The Works of Laurence Sterne

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Kessinger Publishing, Jun 1, 2004 - Literary Criticism - 312 pages
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1790. Part Seven of Eight. Containing Tristram Shandy and the Political Romance; Sentimental Journey with the Continuation; The Koran; Letters; Sermons; and with An Account of the Life and Writings of the Author. Sterne, English humorist, whose masterpiece Tristram Shandy was a popular success despite its being denounced on moral and literary grounds by Dr. Johnson, Horace Walpole, and others. His travels to the Continent resulted in the unfinished, A Sentimental Journey. He also published in his lifetime several volumes of sermons. One of the most entertaining and original literary works in English, Tristram Shandy is, in a sense, a parody of a novel. It is a hodgepodge of character sketches, blank pages, dramatic action, transposed chapters, and various digressions. Sterne constantly obtrudes himself into the novel and is by turns witty, satiric, sentimental, knowledgeable, and obscene. Beneath this apparent chaos, however, is a structure based on the association of ideas. In Tristram Shandy Sterne enlarged the scope of the novel from the mere recording of external incidents to the depiction of a complex of internal impressions, thoughts, and feelings. See other titles by this author available from Kessinger Publishing.

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About the author (2004)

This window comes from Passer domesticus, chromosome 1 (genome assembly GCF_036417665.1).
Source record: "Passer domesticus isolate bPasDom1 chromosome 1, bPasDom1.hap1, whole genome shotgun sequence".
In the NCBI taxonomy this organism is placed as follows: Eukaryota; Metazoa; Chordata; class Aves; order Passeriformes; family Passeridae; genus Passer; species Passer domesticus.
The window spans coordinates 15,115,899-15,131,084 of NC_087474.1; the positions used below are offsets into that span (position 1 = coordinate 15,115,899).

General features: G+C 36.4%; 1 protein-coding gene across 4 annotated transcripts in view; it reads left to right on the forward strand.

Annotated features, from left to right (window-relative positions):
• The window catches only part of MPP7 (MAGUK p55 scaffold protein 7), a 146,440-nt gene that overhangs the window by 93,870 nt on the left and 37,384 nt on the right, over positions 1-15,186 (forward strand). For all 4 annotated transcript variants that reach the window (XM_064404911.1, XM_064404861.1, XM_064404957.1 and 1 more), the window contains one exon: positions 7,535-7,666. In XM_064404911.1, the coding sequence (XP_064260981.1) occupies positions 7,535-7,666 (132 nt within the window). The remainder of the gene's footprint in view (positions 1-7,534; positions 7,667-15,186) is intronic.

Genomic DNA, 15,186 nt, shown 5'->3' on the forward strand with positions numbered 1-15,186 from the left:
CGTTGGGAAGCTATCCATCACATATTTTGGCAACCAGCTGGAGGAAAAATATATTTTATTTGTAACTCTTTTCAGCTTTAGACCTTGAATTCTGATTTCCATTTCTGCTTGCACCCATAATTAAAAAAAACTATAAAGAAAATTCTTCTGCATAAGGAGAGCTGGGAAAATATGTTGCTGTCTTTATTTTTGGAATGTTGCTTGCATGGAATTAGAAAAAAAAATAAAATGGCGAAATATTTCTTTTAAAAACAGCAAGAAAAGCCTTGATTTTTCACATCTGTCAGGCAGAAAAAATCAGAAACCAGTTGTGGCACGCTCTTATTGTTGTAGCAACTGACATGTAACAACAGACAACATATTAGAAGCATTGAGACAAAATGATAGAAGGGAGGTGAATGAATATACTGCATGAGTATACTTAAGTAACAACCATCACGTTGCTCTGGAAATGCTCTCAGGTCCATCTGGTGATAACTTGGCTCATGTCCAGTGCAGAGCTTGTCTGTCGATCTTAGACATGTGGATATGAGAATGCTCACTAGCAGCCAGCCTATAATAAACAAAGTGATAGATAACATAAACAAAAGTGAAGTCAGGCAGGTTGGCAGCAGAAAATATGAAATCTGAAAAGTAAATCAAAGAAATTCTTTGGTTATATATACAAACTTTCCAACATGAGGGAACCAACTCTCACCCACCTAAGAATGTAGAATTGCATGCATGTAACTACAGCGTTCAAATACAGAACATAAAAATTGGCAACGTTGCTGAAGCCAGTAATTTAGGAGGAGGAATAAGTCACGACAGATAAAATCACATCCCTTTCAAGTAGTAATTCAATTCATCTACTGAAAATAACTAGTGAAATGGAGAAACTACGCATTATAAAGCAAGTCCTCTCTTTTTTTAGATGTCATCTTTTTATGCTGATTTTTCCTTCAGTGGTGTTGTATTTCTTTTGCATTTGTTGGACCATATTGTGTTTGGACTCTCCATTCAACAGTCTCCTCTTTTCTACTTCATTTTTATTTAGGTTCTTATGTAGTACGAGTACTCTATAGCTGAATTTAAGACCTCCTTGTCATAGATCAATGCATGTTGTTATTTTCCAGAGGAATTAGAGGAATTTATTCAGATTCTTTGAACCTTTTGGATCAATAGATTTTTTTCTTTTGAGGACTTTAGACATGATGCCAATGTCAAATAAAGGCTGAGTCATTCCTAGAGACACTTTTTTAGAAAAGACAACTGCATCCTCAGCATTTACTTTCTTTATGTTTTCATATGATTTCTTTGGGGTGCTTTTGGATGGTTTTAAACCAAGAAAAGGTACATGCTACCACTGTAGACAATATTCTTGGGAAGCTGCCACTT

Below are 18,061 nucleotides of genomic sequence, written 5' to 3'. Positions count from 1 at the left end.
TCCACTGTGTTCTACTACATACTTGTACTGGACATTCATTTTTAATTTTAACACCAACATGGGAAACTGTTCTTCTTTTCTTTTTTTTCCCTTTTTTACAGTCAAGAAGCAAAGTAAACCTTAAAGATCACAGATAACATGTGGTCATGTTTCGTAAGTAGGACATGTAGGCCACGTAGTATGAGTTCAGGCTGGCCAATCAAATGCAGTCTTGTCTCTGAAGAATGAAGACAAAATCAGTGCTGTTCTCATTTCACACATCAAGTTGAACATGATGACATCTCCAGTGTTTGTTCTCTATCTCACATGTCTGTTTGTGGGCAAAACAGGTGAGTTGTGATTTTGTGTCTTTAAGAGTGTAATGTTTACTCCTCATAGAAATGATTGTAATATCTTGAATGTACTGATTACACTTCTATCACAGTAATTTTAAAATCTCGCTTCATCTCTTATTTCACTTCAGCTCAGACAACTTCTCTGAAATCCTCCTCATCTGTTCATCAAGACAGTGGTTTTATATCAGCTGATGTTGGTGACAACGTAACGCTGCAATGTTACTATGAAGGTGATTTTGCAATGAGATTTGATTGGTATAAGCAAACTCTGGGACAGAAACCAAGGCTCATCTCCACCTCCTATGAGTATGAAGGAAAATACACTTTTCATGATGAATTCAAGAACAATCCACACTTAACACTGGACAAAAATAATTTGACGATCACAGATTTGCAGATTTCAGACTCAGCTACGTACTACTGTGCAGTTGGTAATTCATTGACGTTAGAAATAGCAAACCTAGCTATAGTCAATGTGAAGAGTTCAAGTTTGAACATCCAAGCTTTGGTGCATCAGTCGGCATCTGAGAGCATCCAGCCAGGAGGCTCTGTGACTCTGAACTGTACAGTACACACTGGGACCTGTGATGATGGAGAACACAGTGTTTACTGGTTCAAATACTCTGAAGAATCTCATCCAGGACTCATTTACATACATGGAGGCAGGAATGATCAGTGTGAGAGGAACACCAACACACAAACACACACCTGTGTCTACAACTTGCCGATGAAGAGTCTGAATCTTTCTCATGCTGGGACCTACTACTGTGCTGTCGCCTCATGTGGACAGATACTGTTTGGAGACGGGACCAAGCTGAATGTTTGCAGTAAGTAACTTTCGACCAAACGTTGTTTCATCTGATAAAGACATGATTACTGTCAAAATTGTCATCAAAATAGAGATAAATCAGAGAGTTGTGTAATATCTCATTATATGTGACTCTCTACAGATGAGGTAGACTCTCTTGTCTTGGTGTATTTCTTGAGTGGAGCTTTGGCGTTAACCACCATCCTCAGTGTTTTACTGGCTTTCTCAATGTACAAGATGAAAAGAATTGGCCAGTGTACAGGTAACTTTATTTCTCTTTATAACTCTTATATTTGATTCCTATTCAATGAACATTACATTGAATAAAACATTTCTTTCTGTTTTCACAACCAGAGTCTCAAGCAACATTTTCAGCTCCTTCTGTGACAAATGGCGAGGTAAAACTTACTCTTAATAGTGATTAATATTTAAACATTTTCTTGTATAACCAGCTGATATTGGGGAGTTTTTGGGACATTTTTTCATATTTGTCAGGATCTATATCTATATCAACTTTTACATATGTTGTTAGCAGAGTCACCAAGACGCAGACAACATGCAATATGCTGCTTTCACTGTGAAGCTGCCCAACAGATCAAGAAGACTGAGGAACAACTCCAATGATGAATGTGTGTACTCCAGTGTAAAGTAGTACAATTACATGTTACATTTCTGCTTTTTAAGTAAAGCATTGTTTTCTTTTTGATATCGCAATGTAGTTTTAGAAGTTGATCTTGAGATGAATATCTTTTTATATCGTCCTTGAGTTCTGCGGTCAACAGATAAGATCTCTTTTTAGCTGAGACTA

If Fielding showed that the novel (like the traditional epic or drama) could make the chaos of life coherent in art, Sterne only a few years later in The Life and Opinions of Tristram Shandy, Gentleman (1760--67) laughed away the notion of order. In Sterne's world, people are sealed off in their own minds so that only in unpredictable moments of spontaneous feeling are they aware of another human being. Reviewers attacked the obscenity of Tristram's imagined autobiography as it was published (two volumes each in 1759, early 1761, late 1761, 1765, and one in 1767), particularly when the author revealed himself as a clergyman, but the presses teemed with imitations of this great literary hit of the 1760s. Through the mind of the eccentric hero, Sterne subverted accepted ideas on conception, birth, childhood, education, and the contemplation of maturity and death, so that Tristram's concerns touched his contemporaries and are still important. Since Tristram Shandy is patently a great and lasting comic work that yet seems, as E. M. Forster said, "ruled by the Great God Muddle," much recent criticism has centered on the question of its unity or lack of it; and its manipulation of time and of mental processes has been considered particularly relevant to the problems of fiction in our day. Sterne's Sentimental Journey (1768) has been immensely admired by some critics for its superb tonal balance of irony and sentiment. His Sermons of Mr. Yorick (1760) catches the spirit of its time by dramatically preaching benevolence and sympathy as superior to doctrine. Whether as Tristram or as Yorick, Sterne is probably the most memorably personal voice in eighteenth-century fiction.

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